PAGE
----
It has been over a year now.  She is making progress.  Doctors are very happy with her progress.  I am not a very religious person.  I had been to Churches, Mosques, Synagogues, and Hindu temples in the past.  It has been a long time since I stopped going to any of these as I felt that organized religions have only divided people spreading hatred.  However, I believe in some superpower, call it nature or whatever. Now I pray regularly, quietly in the corner of a room where my wife had set up an altar with pictures of some Hindu gods.  Perhaps I am hoping for a miracle.  My only wish is “Please don’t take her away before me”.  No matter what, I love her very much.  On the wedding night several decades ago I made a vow and married her for life, for better or for worse.  I don’t worry whether I am loved or not anymore.  My mother had told me when I was just a boy that when you love someone or give something, do not expect anything in return.  I did not understand it then.  I just want my wife to get well and be the person I had married with a shy smile on her face, love in her heart, and happiness in her mind.  So, I just wait patiently with the hope that this storm in our life will pass, too.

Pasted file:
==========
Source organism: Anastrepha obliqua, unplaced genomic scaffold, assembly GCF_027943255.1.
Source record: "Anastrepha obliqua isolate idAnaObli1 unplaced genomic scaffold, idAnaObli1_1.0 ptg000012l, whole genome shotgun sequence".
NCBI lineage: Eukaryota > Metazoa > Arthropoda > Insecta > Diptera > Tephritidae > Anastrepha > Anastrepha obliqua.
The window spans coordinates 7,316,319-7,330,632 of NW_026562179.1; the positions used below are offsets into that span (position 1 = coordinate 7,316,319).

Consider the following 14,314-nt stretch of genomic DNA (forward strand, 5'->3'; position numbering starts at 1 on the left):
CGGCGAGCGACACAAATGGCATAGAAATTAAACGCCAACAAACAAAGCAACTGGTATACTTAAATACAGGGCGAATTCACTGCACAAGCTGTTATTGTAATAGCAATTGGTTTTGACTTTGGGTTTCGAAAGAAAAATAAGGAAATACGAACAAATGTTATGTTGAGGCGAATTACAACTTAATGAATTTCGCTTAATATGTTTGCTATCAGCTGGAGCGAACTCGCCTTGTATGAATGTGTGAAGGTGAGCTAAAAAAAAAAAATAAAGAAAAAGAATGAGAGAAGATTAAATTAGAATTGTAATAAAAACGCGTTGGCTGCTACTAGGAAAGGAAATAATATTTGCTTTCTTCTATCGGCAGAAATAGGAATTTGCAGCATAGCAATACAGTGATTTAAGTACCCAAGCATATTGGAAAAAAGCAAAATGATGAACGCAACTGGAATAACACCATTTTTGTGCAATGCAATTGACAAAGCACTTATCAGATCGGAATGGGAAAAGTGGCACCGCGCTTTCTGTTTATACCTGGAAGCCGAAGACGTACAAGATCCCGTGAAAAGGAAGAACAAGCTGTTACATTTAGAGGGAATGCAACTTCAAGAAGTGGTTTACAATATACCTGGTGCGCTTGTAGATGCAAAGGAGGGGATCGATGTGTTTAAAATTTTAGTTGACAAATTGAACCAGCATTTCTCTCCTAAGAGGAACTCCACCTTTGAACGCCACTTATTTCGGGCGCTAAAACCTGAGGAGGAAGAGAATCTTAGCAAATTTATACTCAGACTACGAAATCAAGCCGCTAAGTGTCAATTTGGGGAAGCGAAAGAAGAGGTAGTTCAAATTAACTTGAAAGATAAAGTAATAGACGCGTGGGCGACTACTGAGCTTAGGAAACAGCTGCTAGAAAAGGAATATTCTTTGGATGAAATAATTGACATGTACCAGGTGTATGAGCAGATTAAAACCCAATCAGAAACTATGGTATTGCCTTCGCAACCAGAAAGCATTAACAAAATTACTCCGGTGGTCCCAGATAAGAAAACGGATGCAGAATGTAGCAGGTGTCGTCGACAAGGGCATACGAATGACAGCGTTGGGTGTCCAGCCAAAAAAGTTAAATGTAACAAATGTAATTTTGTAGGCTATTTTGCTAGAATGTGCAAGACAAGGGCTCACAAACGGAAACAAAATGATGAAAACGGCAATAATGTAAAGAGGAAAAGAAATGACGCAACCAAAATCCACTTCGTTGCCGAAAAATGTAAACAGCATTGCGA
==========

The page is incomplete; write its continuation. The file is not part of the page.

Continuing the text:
Lohit Datta-Barua (USA)

Dr. Lohit Datta-Barua has lived in Houston since 1973. As an inspiring writer and contributor to social justice he continues to touch people’s lives. As of 2019 Datta-Barua has authored eleven books, six in English, and five in his mother tongue Assamese. His latest book, “One Long Journey” is primarily a story of survival and hope in the face of of adversity and social upheaval, which Datta-Barua hopes can inspire his readers. All proceeds from “One Long Journey” go for orphan welfare.